Added by Rachel Kristensen
The Juan de Fuca Trail is a 47km marine trail that starts at multiple areas (China Beach or Botanical Beach being 2 of the popular)Starting at Botanical is about a 3 day trek to the other end of this 1-way routePlenty of chances to see wildlife, from bears to whalesDense rainforests and changing eco-systems along this west coast hikeDuration: Multiple days
This is no walk on the beach. There are many ascents and descents that range from not so steep to hold on for your life as the mud cliff crumbles steep. You might think 200m of elevation gain isn't much, but it is a constant ascend and descend trail in the moderate-difficult sections.
A high level of fitness and experience is required because if you hurt yourself, it’s a hard walk to get out of the trail, sometimes 10km of walking through mud and forests with no cell reception to call for help.
Beach walking is possible in a few 1-2km stretches, but keep an eye on tide forecasts.
We backpacked and hiked the trail, while some people packed in surfboards to surf the Pacific swells in the evenings. Our highlight was just chilling in the evening, resting our weary feet and watching the campfire burn.
If you're going, note that even if the weather has been beautiful for weeks, it is constantly muddy on these trails. The rainforest climate of the Pacific Northwest coast means the weather can change in an instant as well.
Always set up camp on high ground, know your tide changes, and understand the distances from one camp to the next. Be sure to pay for parking and get your camping permit at the same time at any of the trailheads.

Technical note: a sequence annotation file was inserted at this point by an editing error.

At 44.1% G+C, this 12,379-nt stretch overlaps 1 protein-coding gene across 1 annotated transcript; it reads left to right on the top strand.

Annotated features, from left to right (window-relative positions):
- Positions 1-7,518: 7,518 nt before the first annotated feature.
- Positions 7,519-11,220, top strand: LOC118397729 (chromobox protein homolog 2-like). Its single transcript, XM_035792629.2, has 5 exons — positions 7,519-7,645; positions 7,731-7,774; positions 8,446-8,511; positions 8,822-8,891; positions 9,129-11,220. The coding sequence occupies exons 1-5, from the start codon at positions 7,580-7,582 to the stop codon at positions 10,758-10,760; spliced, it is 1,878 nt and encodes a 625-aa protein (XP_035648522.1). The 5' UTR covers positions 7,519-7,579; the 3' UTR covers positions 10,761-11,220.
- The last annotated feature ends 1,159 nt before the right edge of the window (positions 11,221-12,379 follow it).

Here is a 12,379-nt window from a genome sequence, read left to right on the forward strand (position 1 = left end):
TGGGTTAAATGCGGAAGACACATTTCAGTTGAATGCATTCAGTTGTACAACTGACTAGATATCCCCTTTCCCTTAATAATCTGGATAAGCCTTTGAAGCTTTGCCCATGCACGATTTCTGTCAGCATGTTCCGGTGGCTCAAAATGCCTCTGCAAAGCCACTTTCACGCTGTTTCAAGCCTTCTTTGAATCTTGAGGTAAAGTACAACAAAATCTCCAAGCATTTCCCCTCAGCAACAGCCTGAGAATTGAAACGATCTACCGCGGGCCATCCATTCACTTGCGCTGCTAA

On the drive back to Victoria BC, stop in Sooke at the 17 Mile House. Amazing carbs and beer after a long hike and sometimes music bingo!
Before you go, google and print a Juan de Fuca Marine Trail Map (found on the BC Parks Website).
- Gaiters, don’t go without them
- Proper rain gear
- Sleeping Bag
- Sleeping Pad
- Mosquito repellent
- Bear Spray
- A bear vault for your food
- Good hiking clothes and shoes
- Camera - make sure your camera works in low light of the dense forest
The trail is dead simple to follow but be warned there are no places to refuel on electricity, snacks, or to make a phone call. So plan accordingly.
Please respect the places you find on The Outbound.
Always practice Leave No Trace ethics on your adventures. Be aware of local regulations and don't damage these amazing places for the sake of a photograph. Learn More
Backpacking, Camping, Chillin, Hiking, Photography, Surfing
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